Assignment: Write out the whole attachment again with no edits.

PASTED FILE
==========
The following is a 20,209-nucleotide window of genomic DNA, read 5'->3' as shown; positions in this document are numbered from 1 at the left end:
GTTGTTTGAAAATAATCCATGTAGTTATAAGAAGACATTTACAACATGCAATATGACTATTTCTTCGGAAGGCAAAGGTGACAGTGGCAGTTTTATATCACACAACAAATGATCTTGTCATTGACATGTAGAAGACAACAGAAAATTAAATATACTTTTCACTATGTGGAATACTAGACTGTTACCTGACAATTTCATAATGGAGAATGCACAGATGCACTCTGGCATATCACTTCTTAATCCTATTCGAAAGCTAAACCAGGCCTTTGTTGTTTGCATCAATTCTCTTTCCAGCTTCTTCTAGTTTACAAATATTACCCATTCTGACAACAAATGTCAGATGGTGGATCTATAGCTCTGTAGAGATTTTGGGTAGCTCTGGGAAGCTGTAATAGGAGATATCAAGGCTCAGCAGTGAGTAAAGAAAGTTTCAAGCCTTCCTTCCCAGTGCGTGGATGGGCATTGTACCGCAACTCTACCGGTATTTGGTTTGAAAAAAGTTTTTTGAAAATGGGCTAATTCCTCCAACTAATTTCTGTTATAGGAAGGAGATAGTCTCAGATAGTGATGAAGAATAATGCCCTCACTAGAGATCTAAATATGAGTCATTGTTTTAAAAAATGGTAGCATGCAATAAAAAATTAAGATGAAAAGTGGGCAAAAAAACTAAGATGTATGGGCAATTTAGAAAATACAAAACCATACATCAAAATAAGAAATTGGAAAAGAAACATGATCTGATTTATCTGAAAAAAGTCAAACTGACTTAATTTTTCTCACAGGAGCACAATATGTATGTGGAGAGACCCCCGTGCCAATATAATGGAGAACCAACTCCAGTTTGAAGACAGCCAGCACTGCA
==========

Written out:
The following is a 20,209-nucleotide window of genomic DNA, read 5'->3' as shown; positions in this document are numbered from 1 at the left end:
GTTGTTTGAAAATAATCCATGTAGTTATAAGAAGACATTTACAACATGCAATATGACTATTTCTTCGGAAGGCAAAGGTGACAGTGGCAGTTTTATATCACACAACAAATGATCTTGTCATTGACATGTAGAAGACAACAGAAAATTAAATATACTTTTCACTATGTGGAATACTAGACTGTTACCTGACAATTTCATAATGGAGAATGCACAGATGCACTCTGGCATATCACTTCTTAATCCTATTCGAAAGCTAAACCAGGCCTTTGTTGTTTGCATCAATTCTCTTTCCAGCTTCTTCTAGTTTACAAATATTACCCATTCTGACAACAAATGTCAGATGGTGGATCTATAGCTCTGTAGAGATTTTGGGTAGCTCTGGGAAGCTGTAATAGGAGATATCAAGGCTCAGCAGTGAGTAAAGAAAGTTTCAAGCCTTCCTTCCCAGTGCGTGGATGGGCATTGTACCGCAACTCTACCGGTATTTGGTTTGAAAAAAGTTTTTTGAAAATGGGCTAATTCCTCCAACTAATTTCTGTTATAGGAAGGAGATAGTCTCAGATAGTGATGAAGAATAATGCCCTCACTAGAGATCTAAATATGAGTCATTGTTTTAAAAAATGGTAGCATGCAATAAAAAATTAAGATGAAAAGTGGGCAAAAAAACTAAGATGTATGGGCAATTTAGAAAATACAAAACCATACATCAAAATAAGAAATTGGAAAAGAAACATGATCTGATTTATCTGAAAAAAGTCAAACTGACTTAATTTTTCTCACAGGAGCACAATATGTATGTGGAGAGACCCCCGTGCCAATATAATGGAGAACCAACTCCAGTTTGAAGACAGCCAGCACTGCA